How a single app may have led to 150,000 additional car crashes

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A recent study has shown some much needed light on just how distracting smartphone apps can be for drivers. Researchers at Purdue University in Indiana looked at whether there was a connection between the popular Pokemon Go app and motor vehicle accidents in a single county in Indiana. As Ars Technica reports, the researchers found strong evidence to suggest that there was such a connection and, extrapolating that data and applying it to the rest of the country, they estimated that Pokemon Go may have been responsible for up to 150,000 additional accidents.

PokeStops have more crashes

The researchers analyzed 12,000 accident reports from Tippecanoe County, Indiana during the first few months after Pokemon Go was released in July 2016. Using that information, they then cross-referenced that data with where PokeStops were located in Tippecanoe County. PokeStops are locations where players can quickly pick up supplies.

Somewhat shockingly, the researchers found that accidents were 26.5 percent higher at intersections that were located within 100 meters of a PokeStop. That meant that in the 148 days after the app was released, Tippecanoe County saw 134 additional accidents caused by Pokemon Go, along with 31 additional injuries and two additional deaths.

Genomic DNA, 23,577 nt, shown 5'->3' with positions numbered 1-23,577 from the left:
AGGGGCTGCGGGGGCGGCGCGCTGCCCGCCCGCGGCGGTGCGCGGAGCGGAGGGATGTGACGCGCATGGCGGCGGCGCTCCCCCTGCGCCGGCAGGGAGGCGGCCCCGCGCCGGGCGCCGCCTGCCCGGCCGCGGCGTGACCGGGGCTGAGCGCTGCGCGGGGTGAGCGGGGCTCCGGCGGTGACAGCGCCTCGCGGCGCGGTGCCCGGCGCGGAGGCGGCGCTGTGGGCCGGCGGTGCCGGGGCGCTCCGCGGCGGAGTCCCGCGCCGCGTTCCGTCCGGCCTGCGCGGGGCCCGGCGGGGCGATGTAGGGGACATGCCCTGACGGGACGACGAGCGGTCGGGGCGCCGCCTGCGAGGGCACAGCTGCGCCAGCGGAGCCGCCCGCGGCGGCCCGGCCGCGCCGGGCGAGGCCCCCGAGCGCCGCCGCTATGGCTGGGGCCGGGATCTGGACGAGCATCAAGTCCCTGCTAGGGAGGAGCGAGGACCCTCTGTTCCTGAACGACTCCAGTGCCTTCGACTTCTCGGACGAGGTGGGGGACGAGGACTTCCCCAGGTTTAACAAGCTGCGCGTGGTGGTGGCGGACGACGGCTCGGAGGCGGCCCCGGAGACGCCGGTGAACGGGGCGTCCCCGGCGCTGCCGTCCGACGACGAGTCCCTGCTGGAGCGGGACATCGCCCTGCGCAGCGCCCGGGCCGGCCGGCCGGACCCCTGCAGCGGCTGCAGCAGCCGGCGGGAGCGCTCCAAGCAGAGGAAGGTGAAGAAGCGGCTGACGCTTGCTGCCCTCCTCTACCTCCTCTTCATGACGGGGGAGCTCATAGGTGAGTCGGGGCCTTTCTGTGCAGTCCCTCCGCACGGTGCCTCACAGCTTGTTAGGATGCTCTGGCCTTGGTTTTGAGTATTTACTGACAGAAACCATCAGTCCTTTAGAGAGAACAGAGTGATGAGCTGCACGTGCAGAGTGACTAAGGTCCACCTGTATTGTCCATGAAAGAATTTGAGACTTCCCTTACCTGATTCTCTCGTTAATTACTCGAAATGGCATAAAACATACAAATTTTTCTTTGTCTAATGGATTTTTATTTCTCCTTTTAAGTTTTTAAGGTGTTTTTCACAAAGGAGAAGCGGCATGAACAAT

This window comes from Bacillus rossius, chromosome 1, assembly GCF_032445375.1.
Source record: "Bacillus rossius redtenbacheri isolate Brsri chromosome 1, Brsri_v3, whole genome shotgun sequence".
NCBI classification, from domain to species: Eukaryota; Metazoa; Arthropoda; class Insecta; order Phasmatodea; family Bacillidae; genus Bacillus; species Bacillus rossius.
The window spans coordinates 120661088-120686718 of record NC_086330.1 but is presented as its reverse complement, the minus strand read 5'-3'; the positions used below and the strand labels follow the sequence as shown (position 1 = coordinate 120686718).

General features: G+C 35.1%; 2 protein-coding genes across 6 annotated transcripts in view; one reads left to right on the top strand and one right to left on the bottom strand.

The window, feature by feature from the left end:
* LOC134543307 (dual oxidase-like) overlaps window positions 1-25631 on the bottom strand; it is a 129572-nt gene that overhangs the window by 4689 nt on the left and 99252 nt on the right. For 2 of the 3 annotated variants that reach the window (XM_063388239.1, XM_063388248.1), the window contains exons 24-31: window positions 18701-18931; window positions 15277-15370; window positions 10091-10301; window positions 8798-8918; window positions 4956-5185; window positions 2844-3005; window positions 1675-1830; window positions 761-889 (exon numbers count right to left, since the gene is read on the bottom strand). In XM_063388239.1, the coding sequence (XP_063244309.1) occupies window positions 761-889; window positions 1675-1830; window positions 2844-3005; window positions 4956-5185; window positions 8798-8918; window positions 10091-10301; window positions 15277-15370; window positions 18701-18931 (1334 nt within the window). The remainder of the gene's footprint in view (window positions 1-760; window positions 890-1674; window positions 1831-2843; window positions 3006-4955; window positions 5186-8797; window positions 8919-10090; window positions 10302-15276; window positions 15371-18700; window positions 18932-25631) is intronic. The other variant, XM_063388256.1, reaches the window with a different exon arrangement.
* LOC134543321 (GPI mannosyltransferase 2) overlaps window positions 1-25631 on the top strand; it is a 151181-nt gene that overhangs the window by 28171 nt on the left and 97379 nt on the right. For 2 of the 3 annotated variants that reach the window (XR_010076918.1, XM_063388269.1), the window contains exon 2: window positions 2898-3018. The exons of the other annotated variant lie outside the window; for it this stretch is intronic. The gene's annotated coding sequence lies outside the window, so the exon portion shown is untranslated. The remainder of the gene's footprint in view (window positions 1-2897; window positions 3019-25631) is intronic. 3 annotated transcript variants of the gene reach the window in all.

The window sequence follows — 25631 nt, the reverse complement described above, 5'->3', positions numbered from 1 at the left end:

Extrapolating that data to the rest of the country, the researchers speculate that up to 150,000 additional accidents across the country were due to Pokemon Go, which caused 256 deaths and economic damage of between $2 billion and $7.3 billion.

Apps and distracted driving

While Pokemon Go has declined considerably in popularity since it was first released, the study is an important reminder of just how distracting apps can be for drivers. As the New Scientist reports, until 2011 there had been a 25-year decline in car crashes across the United States. While mobile phones and texting and driving are widely blamed for the increase in crashes since that time, mobile phones were widely available before 2011. However, apps are much more widely available, with downloads on Apple's App Store growing from 10 million in 2008 to 18 billion in 2011.